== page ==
The Rolls-Royce Dawn has debuted in Australia in the most fitting way: at dawn on the back of a luxury boat on Sydney harbour.
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The Dawn becomes the fourth nameplate in Rolls-Royce’s expanding range, joining the flagship Phantom, ‘compact’ Ghost, and the Wraith coupe, on which the new ‘drophead’ model is based.

It’s the first time the Dawn has been shown to customers and media in Asia Pacific, highlighting the significance of the Australian market, which is expected to be one of the biggest for Dawn in our region.

Local Rolls-Royce Dawn deliveries will begin in the second quarter of 2016, with the almost-5.3-metre-long convertible priced from $749,000 on the road, making it $104,000 more expensive than the Wraith coupe.


Rolls-Royce is determined to distance the new soft-top from the hardtop, however, insisting that “contrary to media speculation, the new Rolls-Royce Dawn is not a Wraith drophead”.

The iconic British car maker says 80 per cent of the Dawn’s exterior body panels are unique, though there are plenty of commonalities beneath the skin.

Under the Dawn’s rakish bonnet sits a familiar twin-turbocharged 6.6-litre V12 that produces 420kW at 5250rpm and 780Nm at 1500rpm (down 45kW and 20Nm on the Wraith’s outputs).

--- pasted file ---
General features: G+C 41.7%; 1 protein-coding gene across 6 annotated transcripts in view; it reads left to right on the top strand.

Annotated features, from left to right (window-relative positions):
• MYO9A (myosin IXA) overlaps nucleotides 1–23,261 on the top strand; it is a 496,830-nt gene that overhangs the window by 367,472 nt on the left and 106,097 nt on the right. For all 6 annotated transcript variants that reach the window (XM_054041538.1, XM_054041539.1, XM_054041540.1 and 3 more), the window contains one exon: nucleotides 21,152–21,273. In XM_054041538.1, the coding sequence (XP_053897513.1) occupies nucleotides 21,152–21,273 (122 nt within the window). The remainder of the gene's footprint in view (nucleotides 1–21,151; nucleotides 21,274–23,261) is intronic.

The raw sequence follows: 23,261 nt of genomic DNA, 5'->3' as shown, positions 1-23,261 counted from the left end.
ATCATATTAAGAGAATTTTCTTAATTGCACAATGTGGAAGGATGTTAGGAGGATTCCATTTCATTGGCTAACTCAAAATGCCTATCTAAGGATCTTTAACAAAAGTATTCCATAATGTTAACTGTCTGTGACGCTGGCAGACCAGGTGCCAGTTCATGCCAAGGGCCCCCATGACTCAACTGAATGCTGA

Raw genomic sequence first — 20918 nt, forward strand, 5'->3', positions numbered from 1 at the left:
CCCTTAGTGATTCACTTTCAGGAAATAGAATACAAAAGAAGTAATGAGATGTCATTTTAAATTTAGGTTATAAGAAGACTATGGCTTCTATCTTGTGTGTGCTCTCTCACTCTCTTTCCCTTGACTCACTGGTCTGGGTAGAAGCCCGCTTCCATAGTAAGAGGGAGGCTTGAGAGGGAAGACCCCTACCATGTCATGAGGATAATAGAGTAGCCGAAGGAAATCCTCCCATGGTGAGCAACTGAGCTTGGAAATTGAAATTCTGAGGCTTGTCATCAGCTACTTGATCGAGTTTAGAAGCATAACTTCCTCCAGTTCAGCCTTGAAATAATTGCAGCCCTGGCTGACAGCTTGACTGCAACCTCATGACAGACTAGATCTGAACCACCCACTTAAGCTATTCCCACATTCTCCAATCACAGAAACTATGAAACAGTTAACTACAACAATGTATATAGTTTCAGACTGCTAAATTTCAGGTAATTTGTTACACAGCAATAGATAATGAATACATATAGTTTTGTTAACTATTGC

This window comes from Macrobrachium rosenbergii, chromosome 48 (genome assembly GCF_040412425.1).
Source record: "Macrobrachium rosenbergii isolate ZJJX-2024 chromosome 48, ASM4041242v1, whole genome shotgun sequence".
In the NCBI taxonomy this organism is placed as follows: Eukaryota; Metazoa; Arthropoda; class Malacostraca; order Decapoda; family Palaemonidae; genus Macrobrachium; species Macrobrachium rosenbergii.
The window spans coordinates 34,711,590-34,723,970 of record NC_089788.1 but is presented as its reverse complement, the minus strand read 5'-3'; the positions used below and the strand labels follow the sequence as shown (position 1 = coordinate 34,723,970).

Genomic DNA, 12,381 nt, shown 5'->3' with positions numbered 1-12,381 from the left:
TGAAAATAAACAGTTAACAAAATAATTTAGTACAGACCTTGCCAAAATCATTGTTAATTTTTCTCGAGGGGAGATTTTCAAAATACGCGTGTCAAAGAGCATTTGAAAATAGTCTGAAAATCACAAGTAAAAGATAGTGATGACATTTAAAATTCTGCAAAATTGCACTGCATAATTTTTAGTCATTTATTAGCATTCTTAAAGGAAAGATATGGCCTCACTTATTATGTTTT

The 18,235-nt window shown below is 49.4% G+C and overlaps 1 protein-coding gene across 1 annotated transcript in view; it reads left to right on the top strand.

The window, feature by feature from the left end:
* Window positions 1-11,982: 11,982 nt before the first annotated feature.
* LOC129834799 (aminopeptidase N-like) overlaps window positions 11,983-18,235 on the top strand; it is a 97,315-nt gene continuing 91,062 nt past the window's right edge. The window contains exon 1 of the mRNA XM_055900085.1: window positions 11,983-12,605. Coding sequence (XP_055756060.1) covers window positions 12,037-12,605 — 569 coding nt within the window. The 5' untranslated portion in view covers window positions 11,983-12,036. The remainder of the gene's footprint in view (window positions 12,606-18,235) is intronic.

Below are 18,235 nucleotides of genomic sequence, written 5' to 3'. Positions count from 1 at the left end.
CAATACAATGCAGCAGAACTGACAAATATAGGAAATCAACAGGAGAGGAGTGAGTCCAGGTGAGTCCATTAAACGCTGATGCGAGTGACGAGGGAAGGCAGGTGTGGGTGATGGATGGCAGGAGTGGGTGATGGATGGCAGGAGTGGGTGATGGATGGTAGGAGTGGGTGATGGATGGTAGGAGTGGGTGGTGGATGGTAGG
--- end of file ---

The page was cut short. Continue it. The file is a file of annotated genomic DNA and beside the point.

The whopping powerplant launches the 2560kg convertible from 0-100km/h in 4.9 seconds and on to an electronically limited top speed of 250km/h. For those concerned, combined cycle fuel consumption is rated at 14.2 litres per 100 kilometres.

The engine pairs with an eight-speed automatic transmission that drives the rear wheels. As seen in earlier Rolls models, the Dawn features satellite aided transmission technology, which uses GPS data to anticipate the road ahead and select the most appropriate gear for the conditions and the attitude of the driver.


The one area Rolls-Royce is happy for comparisons to be drawn between the Dawn and Wraith is in terms of cabin noise – or the lack thereof. The car maker claims the Dawn delivers the same silence as the Wraith with its fabric roof up. Speaking of, the roof can be raised and lowered in 21 seconds at driving speeds up to 50km/h.

Accessed via Rolls’ signature rear-hinged doors, the cabin includes four individual seats, surrounded by leather, wood and metal, not to mention 16 speakers.

Rolls-Royce claims the Dawn’s sound system is “the most exhaustively designed automotive hi-fi system ever developed”, and has minutely calibrated to suit both roof-up and roof-down driving conditions.

Technology highlights inside the Dawn include a touch-sensitive rotary controller, intelligent single-command voice control, a 10.25-inch high-definition display screen, adaptive cruise control, LED headlights with auto high beam dipping, head-up display and a heat detection system to warn drivers of pedestrians and animals potentially hidden from vision at night.


The one famous Rolls-Royce feature the Dawn lacks is the Starlight Headliner, which uses hundreds of fibre optic lights to create unique constellations in the headliners of the fixed-roof models.

Rolls-Royce Dawn global product manager Jonanthan Shears told CarAdvice the Dawn is rather a case of life imitating art: “With every Dawn will be a free 19 billion starlight view – although they are not dimmable.”